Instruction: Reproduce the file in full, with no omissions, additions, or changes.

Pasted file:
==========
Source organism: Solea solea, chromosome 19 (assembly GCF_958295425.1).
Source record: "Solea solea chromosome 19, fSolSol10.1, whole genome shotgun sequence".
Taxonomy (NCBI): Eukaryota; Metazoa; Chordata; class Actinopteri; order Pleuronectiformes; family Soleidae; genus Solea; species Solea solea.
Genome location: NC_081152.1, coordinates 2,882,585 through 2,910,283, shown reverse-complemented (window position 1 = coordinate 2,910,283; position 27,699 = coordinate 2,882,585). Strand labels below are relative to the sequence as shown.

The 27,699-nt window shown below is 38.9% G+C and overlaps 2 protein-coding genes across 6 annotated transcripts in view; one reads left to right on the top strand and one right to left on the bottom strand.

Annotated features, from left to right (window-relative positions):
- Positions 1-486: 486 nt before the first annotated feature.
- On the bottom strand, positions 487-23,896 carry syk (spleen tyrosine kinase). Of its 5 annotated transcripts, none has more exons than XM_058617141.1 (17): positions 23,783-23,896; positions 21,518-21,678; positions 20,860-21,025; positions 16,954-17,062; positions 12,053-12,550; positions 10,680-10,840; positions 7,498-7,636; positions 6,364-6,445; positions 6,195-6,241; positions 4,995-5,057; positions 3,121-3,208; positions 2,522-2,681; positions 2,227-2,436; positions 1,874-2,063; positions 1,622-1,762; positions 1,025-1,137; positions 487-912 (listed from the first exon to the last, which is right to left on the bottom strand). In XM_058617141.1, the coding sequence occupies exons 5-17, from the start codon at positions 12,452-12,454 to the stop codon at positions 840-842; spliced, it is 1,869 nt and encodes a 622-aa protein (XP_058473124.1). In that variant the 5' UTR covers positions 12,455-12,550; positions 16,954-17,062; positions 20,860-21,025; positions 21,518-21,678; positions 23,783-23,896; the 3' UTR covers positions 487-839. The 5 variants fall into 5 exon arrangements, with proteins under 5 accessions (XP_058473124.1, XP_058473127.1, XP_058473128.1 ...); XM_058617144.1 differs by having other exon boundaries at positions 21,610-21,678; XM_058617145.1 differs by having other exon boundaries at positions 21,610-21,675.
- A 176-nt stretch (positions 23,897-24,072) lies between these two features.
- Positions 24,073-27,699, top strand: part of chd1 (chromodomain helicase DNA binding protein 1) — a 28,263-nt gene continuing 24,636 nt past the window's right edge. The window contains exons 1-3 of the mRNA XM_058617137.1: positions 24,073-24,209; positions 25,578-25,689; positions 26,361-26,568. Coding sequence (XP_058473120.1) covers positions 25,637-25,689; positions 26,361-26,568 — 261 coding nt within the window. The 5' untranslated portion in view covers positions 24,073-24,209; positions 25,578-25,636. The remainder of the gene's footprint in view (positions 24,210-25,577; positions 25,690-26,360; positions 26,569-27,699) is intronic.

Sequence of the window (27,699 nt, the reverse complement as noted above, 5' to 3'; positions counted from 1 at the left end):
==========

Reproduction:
Source organism: Solea solea, chromosome 19 (assembly GCF_958295425.1).
Source record: "Solea solea chromosome 19, fSolSol10.1, whole genome shotgun sequence".
Taxonomy (NCBI): Eukaryota; Metazoa; Chordata; class Actinopteri; order Pleuronectiformes; family Soleidae; genus Solea; species Solea solea.
Genome location: NC_081152.1, coordinates 2,882,585 through 2,910,283, shown reverse-complemented (window position 1 = coordinate 2,910,283; position 27,699 = coordinate 2,882,585). Strand labels below are relative to the sequence as shown.

The 27,699-nt window shown below is 38.9% G+C and overlaps 2 protein-coding genes across 6 annotated transcripts in view; one reads left to right on the top strand and one right to left on the bottom strand.

Annotated features, from left to right (window-relative positions):
- Positions 1-486: 486 nt before the first annotated feature.
- On the bottom strand, positions 487-23,896 carry syk (spleen tyrosine kinase). Of its 5 annotated transcripts, none has more exons than XM_058617141.1 (17): positions 23,783-23,896; positions 21,518-21,678; positions 20,860-21,025; positions 16,954-17,062; positions 12,053-12,550; positions 10,680-10,840; positions 7,498-7,636; positions 6,364-6,445; positions 6,195-6,241; positions 4,995-5,057; positions 3,121-3,208; positions 2,522-2,681; positions 2,227-2,436; positions 1,874-2,063; positions 1,622-1,762; positions 1,025-1,137; positions 487-912 (listed from the first exon to the last, which is right to left on the bottom strand). In XM_058617141.1, the coding sequence occupies exons 5-17, from the start codon at positions 12,452-12,454 to the stop codon at positions 840-842; spliced, it is 1,869 nt and encodes a 622-aa protein (XP_058473124.1). In that variant the 5' UTR covers positions 12,455-12,550; positions 16,954-17,062; positions 20,860-21,025; positions 21,518-21,678; positions 23,783-23,896; the 3' UTR covers positions 487-839. The 5 variants fall into 5 exon arrangements, with proteins under 5 accessions (XP_058473124.1, XP_058473127.1, XP_058473128.1 ...); XM_058617144.1 differs by having other exon boundaries at positions 21,610-21,678; XM_058617145.1 differs by having other exon boundaries at positions 21,610-21,675.
- A 176-nt stretch (positions 23,897-24,072) lies between these two features.
- Positions 24,073-27,699, top strand: part of chd1 (chromodomain helicase DNA binding protein 1) — a 28,263-nt gene continuing 24,636 nt past the window's right edge. The window contains exons 1-3 of the mRNA XM_058617137.1: positions 24,073-24,209; positions 25,578-25,689; positions 26,361-26,568. Coding sequence (XP_058473120.1) covers positions 25,637-25,689; positions 26,361-26,568 — 261 coding nt within the window. The 5' untranslated portion in view covers positions 24,073-24,209; positions 25,578-25,636. The remainder of the gene's footprint in view (positions 24,210-25,577; positions 25,690-26,360; positions 26,569-27,699) is intronic.

Sequence of the window (27,699 nt, the reverse complement as noted above, 5' to 3'; positions counted from 1 at the left end):